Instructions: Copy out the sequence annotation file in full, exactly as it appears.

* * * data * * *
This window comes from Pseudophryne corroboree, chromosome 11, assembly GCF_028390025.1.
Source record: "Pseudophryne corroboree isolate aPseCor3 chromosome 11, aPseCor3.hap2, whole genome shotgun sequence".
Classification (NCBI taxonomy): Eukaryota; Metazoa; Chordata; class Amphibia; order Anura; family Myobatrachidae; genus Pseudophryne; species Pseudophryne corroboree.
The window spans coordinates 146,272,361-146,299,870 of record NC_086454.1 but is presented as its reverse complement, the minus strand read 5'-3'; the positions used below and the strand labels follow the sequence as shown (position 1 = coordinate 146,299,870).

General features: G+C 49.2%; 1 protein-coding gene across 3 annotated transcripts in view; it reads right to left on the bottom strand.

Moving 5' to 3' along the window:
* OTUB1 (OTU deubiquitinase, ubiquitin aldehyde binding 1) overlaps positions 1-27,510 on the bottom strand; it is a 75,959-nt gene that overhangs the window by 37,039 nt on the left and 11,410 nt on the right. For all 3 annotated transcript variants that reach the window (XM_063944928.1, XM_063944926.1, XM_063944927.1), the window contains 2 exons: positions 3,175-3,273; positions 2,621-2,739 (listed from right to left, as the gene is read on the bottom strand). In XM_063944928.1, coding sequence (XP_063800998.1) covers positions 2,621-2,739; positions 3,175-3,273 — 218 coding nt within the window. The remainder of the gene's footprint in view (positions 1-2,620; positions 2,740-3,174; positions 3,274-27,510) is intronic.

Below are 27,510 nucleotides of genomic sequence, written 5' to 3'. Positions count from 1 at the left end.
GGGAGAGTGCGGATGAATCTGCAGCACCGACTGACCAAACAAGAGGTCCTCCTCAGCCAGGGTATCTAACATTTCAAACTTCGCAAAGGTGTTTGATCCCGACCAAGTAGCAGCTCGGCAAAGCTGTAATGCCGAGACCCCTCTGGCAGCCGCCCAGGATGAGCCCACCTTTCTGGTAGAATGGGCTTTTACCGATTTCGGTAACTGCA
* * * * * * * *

This window comes from Pseudophryne corroboree, chromosome 11, assembly GCF_028390025.1.
Source record: "Pseudophryne corroboree isolate aPseCor3 chromosome 11, aPseCor3.hap2, whole genome shotgun sequence".
Classification (NCBI taxonomy): Eukaryota; Metazoa; Chordata; class Amphibia; order Anura; family Myobatrachidae; genus Pseudophryne; species Pseudophryne corroboree.
The window spans coordinates 146,272,361-146,299,870 of record NC_086454.1 but is presented as its reverse complement, the minus strand read 5'-3'; the positions used below and the strand labels follow the sequence as shown (position 1 = coordinate 146,299,870).

General features: G+C 49.2%; 1 protein-coding gene across 3 annotated transcripts in view; it reads right to left on the bottom strand.

Moving 5' to 3' along the window:
* OTUB1 (OTU deubiquitinase, ubiquitin aldehyde binding 1) overlaps positions 1-27,510 on the bottom strand; it is a 75,959-nt gene that overhangs the window by 37,039 nt on the left and 11,410 nt on the right. For all 3 annotated transcript variants that reach the window (XM_063944928.1, XM_063944926.1, XM_063944927.1), the window contains 2 exons: positions 3,175-3,273; positions 2,621-2,739 (listed from right to left, as the gene is read on the bottom strand). In XM_063944928.1, coding sequence (XP_063800998.1) covers positions 2,621-2,739; positions 3,175-3,273 — 218 coding nt within the window. The remainder of the gene's footprint in view (positions 1-2,620; positions 2,740-3,174; positions 3,274-27,510) is intronic.

Below are 27,510 nucleotides of genomic sequence, written 5' to 3'. Positions count from 1 at the left end.
GGGAGAGTGCGGATGAATCTGCAGCACCGACTGACCAAACAAGAGGTCCTCCTCAGCCAGGGTATCTAACATTTCAAACTTCGCAAAGGTGTTTGATCCCGACCAAGTAGCAGCTCGGCAAAGCTGTAATGCCGAGACCCCTCTGGCAGCCGCCCAGGATGAGCCCACCTTTCTGGTAGAATGGGCTTTTACCGATTTCGGTAACTGCA